Taming the tractor tax
There’s something California farmers are finding very annoying, and it’s not just that John Deere-engine-in-the-copycat-chassis I’m hearing about. It’s the so-called “tractor tax.”
California is one of a handful of states that charge sales tax on farm equipment. Using the logic that what helps farmers helps the economy (and helps us get our dinner), a bipartisan group of legislators, including co-author Sen. K. Maurice Johannessen, R-Redding, has proposed Assembly Bill 7, which would get rid of that tax altogether.
“There’s a lot of tough straits” for farmers right now, explained Andrew Kotch, Johannessen’s communications director. “This kind of legislation gives them a break somewhere along the way.” At least 70 farmers and 15 legislators were expected to show up at an April 16 rally and tractor parade outside the State Capitol.
By the way, the “K” stands for “kick-ass senator from the Northstate.” Just kidding. It’s some long, Norwegian name that only Johannessen can pronounce, Kotch relayed.Scott Smith was not altogether pleased with my April 5 coverage of what he sees as his battle against big business trying to beat down small businesses. The Chico State grad, who runs a public-relations firm out of Sacramento, last year ended up on the losing end of a court case that found that his Entrepreneur Illustrated publication of canned business profiles was “sufficiently similar” to national Entrepreneur Magazine to confuse consumers and constitute trademark infringement and unfair competition. (Entrepreneur Media holds the trademark to use the word “entrepreneur” in print titles.) He was ordered to pay $337,280. Smith felt I did readers a disservice by countering his side with the perspectives of a Chico State professor and the editorial director of the aforementioned Entrepreneur Magazine (Rieva Lesonsky, whose name I misspelled), but not doing more research and presenting my own opinion on whether the two publications looked alike.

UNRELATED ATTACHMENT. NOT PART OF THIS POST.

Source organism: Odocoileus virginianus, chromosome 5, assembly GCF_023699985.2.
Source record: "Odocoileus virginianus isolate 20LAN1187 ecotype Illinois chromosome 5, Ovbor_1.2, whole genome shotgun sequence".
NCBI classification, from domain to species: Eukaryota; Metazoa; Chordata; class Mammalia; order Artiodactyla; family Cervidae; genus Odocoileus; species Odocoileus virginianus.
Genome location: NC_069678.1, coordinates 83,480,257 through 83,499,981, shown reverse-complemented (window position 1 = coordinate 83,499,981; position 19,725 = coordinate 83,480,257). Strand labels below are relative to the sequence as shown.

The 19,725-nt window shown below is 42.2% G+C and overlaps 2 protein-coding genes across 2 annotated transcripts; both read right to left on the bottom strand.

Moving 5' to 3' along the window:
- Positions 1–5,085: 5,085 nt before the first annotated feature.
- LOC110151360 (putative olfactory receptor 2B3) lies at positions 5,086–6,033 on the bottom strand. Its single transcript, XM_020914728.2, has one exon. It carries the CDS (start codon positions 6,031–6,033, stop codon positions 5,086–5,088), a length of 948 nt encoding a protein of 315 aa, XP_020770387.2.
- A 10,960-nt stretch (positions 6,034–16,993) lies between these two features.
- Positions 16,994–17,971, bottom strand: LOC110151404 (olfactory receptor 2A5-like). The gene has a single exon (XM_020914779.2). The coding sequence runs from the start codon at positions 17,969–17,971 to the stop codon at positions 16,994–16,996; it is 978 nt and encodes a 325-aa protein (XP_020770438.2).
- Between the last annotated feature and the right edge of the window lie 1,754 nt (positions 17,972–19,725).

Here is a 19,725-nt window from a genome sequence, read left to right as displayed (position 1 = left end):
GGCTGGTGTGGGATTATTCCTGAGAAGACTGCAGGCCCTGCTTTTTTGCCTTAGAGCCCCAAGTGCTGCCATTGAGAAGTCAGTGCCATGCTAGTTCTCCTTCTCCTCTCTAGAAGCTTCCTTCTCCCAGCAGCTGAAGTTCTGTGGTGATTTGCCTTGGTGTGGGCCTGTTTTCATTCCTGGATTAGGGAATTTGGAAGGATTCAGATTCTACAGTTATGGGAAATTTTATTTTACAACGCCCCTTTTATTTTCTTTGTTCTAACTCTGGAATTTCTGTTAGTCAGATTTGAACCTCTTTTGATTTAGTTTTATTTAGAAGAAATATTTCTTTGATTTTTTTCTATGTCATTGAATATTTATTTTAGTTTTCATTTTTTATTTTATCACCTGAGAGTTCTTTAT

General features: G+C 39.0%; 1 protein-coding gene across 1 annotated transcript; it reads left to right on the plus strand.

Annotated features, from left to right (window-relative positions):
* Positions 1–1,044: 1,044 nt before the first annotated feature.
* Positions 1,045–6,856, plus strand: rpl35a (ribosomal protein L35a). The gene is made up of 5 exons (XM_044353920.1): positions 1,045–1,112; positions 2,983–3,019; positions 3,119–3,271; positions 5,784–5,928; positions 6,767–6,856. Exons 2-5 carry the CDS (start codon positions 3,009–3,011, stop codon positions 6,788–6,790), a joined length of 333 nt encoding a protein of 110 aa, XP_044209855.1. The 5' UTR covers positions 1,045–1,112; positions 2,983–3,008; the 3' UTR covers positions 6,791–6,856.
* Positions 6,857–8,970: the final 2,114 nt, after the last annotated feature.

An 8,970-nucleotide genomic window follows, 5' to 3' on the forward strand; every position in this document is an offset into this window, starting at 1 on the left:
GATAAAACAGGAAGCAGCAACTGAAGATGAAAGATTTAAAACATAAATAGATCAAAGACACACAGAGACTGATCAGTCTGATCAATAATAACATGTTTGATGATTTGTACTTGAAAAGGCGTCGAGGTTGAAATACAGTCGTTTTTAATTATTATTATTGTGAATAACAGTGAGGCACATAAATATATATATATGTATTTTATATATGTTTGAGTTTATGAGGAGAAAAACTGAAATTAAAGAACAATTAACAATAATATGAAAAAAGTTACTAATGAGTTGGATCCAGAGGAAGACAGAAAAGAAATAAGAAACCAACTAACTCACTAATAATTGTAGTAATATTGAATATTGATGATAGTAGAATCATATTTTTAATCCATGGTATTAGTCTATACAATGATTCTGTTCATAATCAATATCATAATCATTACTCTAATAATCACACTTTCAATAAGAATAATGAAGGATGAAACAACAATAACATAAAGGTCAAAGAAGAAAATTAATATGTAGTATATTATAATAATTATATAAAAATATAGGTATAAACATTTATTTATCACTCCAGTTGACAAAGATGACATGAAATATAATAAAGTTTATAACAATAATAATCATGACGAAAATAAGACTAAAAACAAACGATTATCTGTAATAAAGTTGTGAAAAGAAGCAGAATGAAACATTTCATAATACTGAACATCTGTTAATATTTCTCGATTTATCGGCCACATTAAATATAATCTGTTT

Since the piece ran, Smith has gotten progressively more insistent, and since I know better than to cross a man who signs his e-mails in bold italics (he’s a psych grad, so he’ll get that), here are the two mags. He said to be sure and point out the “obvious differences,” including colors and typestyles. Readers can let Smith know what they think by writing firstname.lastname@example.org.